Speaking to a McComb civic club last week, a city selectman praised the city’s mayor and his fellow Republican representatives on the city board but lambasted colleagues across the aisle.

Ward 1 Selectman Ted Tullos gave an update to the McComb Exchange Club about the various aspects of city government, including infrastructure and recreation projects and the periodically hostile climate on the board whose votes are often split along racial lines.

Tullos began with praise for Mayor Whitney Rawlings and selectmen Tommy McKenzie and Michael Cameron, all white Republicans, calling them “Southern gentlemen” who are acting in the city’s best interests.

Without mentioning them by name, however, he at times heaped criticism on selectmen Albert Eubanks, Ronnie Brock and Donovan Hill, all black Democrats.

Tullos called Rawlings a dedicated mayor who works hard to promote the city.

“In our board meetings it's his responsibility to run those meetings,” he said. “He unjustly gets attacked, he gets verbally assaulted, he gets called a bunch of names and gets accused of things he didn't do.”

He said McKenzie is just as dedicated, often showing up at city hall to consult with the mayor and City Administrator Kelvin Butler on various issues.

“He, too, has been attacked by the Democrats,” Tullos said. “They call him racist and other things, but he shows so much character. He's got so much class.”

Tullos said Cameron, an entrepreneur, brings keen business insights to the table but his businesses have endured attacks on social media.

Asked about his plans for the 2018 city elections, the two-term selectman said, "I'm going to ask the citizens of Ward 1 to allow me to serve one more term, just one more term.

• • •

In speaking about city recreation department projects, Tullos recalled his experience as a former department employee.

"I worked for 11 months in the recreation department,” he said, recalling laying rip-rap in 29-degree weather on a January morning.

He said the city’s multimillion-dollar sports park, built with proceeds from a 3 percent motel tax, is helping the local economy, with out-of-state baseball and softball teams playing there 10 months out of the year.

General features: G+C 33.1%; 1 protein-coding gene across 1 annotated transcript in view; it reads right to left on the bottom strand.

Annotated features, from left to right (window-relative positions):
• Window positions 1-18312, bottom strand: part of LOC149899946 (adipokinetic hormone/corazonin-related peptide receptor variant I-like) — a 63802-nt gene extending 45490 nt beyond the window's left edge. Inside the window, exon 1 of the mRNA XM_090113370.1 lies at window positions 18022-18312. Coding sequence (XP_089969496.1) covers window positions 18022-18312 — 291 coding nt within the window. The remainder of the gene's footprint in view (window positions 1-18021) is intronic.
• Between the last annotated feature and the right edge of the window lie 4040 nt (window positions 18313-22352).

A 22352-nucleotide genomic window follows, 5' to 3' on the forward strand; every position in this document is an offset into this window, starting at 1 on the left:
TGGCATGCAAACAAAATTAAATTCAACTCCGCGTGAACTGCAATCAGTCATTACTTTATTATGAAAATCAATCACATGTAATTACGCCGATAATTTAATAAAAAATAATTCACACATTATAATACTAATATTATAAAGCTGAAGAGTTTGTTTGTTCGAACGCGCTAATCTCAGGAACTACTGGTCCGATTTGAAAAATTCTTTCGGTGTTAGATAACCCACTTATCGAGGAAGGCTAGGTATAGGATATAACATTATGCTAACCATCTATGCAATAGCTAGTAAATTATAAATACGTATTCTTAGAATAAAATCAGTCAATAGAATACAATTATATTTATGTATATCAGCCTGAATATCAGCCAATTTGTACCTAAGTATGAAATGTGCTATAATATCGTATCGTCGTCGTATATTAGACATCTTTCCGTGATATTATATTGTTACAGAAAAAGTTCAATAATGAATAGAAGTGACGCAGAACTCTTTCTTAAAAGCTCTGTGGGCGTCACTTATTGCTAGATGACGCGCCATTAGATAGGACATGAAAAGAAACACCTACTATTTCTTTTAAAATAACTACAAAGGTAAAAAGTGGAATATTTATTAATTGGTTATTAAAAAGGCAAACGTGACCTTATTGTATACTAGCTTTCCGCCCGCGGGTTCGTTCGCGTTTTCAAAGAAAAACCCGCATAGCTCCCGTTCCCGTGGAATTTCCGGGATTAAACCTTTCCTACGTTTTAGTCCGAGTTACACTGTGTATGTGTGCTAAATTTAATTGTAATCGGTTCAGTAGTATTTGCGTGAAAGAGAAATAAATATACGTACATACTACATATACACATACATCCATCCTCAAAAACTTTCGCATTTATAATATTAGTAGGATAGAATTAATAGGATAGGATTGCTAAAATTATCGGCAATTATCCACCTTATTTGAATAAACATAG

“We're booked solid now,” he said. “That means people coming from Texas, Arkansas, Louisiana, Alabama. They're staying in our hotels.”

Tullos had little enthusiasm, however, for his Democratic counterparts’ insistence to build a new gym near the Martin Luther King Center. He said he feared the facility wouldn’t properly be taken care of if it was built.

“Three times the city found out they could not afford to maintain that gym,” Tullos said. “Three times it was destroyed. Three times the city lost a lot of money dealing with that gymnasium.”

Gym supporters have noted that past bond issues have mentioned financing a gym, mainly on the contingency that there’s money left over from other projects, but Tullos called that a misguided use of the city budget.

"I'm wondering if there are people on our board who don't know what that is,” he said.

Tullos said other neighborhoods have been benefiting from recent recreation improvements, including a new park in Algiers with a basketball court.

"You can go down there and you can see the basketball court,you can see the playground for children to play,” he said.

• • •

Turning to other topics, Tullos said Butler has been doing a good job of trying to save the city money without jeopardizing public services.

He noted that the city recently switched insurance carriers for a savings of $250,000 annually and used that money to purchase five new police cars.

The city’s animal shelter has seen improvements, thanks in large part to director Michelle Lombas and Police Chief Scott McKenzie and some of his officers, who have volunteered some of their time.

Turning to infrastructure, Tullos said McKenzie, an engineer by trade, has given some insight into repair and maintenance.

“Being that he deals with streets and buildings and such, he said we need to hire an A-Team and buy them equipment” for street work, Tullos said. "You can begin to see recently ... things bing repaired by an A-Team.”

He said the city has plans to repair another 15 miles of the city’s worst-rated streets by the end of next year.

Speaking of streets, Tullos said plans to extend the Anna Drive service road south to 24th Street are dead following a petition drive to contest a bond proposal for the project.

“That's a moot point now. We gave the land back. It's gone,” he said.

(1) comment

danda95

I do not see it necessary for this article to include information on whether people are "white" or "black" any more than it is necessary to mention that they are all men with no women or all above a certain age. In putting this kind of demographic information, your article is biasing thought in a particular direction when only the relevant facts should be reported. Martin Luther King stated that he longed for the day when people would be judged by their character and not by their color. Should not the EJ take the high road and quit reporting on color. I am concerned about people's actions (which reflect their character). Please quit stoking racial tensions with such unnecessary "news" of what is their skin color.

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